After an emotional debate, three strikes legislation cleared the Senate Public Affairs Committee on a 7-2 vote Saturday. Sponsored by Rep. Paul Pacheco, R-Albuquerque, the bill adds a number of violent crime felonies to the state’s existing “three strikes” law, which mandates life imprisonment for people who are convicted three times of certain felonies. The bill is known as “Lilly’s Law,” named after 4-year-old Lilly Garcia, who was shot and killed last fall during a road rage incident in Albuquerque. Lilly’s parents, Alan and Veronica Garcia, acted as expert witnesses for the bill. Pacheco acknowledged that penalties in his bill bill aren’t “perfectly matched” to the person who killed Lilly Garcia, whose previous crimes would not fall under the current or Pacheco’s expanded three strikes law.
Family of victims of recent high profile crimes stepped up their pressure on the Senate, particularly Senate Majority Leader Michael Sanchez, to allow votes on several high profile crime bills already passed by the House of Representatives. Nicole Chavez, the mother of slain teen Jaydon Chavez-Silver, implored Sanchez to bring the bills to the floor and said that his job as a criminal defense attorney was to blame for him not doing so. “I just want to urge him and all the Senators that we put in office to please pull up these laws, pull up these bills, make a vote,” Chavez told media during a Thursday afternoon press conference. “It’s time for change.”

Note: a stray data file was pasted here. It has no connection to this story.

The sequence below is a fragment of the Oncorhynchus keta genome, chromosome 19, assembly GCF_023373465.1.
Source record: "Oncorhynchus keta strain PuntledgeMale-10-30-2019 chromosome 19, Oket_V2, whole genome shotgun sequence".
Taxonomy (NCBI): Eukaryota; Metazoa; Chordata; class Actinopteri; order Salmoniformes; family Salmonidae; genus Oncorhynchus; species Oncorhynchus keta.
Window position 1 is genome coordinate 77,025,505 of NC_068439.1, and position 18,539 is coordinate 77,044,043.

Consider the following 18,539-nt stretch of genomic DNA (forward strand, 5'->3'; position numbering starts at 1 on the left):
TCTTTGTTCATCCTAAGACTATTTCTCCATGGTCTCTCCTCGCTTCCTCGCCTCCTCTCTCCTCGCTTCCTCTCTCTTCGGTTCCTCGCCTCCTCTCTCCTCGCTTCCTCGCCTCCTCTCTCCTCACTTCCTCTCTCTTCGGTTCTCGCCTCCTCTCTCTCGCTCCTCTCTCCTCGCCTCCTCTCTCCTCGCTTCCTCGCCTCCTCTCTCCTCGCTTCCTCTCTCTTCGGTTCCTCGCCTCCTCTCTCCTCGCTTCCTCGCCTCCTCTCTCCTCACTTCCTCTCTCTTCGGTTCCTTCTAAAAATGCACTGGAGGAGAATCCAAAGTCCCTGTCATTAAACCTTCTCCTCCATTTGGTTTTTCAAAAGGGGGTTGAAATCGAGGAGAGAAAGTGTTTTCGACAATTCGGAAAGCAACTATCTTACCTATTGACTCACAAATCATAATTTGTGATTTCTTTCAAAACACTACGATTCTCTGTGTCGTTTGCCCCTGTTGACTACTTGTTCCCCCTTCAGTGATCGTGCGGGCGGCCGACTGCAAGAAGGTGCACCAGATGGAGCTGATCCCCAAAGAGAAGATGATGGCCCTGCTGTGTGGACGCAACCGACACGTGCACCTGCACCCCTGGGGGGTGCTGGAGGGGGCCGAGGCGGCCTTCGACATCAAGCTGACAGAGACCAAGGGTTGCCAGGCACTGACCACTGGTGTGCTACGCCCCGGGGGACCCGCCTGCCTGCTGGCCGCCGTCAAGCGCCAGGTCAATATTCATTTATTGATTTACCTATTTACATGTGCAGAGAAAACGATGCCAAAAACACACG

Chavez and the parents of slain child Lilly Garcia delivered their remarks in front of two poster boards. One said, “Who we’re fighting for” and showed pictures of victims. The other said, “Who Michael Sanchez is fighting for” and showed pictures of repeat offenders that Sanchez’s law firm represented.
Some lawmakers are raising questions about a House Republican placing the family of a high profile crime victim at the center of his bill. But the sponsor of the bill aimed at toughening the state’s three strikes law denies he is being anything but genuine. “I did not solicit them to testify,” state Rep. Paul Pacheco, R-Albuquerque, said. “They have been active ever since those incidents occurred.”
During a House Regulatory and Public Affairs Committee meeting last week, Pacheco presented his three strikes legislation and presented Alan and Veronica Garcia, the parents of Lilly, a four-year-old who was shot and killed after a road rage incident. Some Republican legislators are calling the bill “Lilly’s Law.”
Tony Torrez, the man charged with killing Lilly, has a criminal past, but was never convicted of a violent offense that would have applied to either the state’s current three strikes law or the expanded list of crimes in Pacheco’s proposed expansion of that law.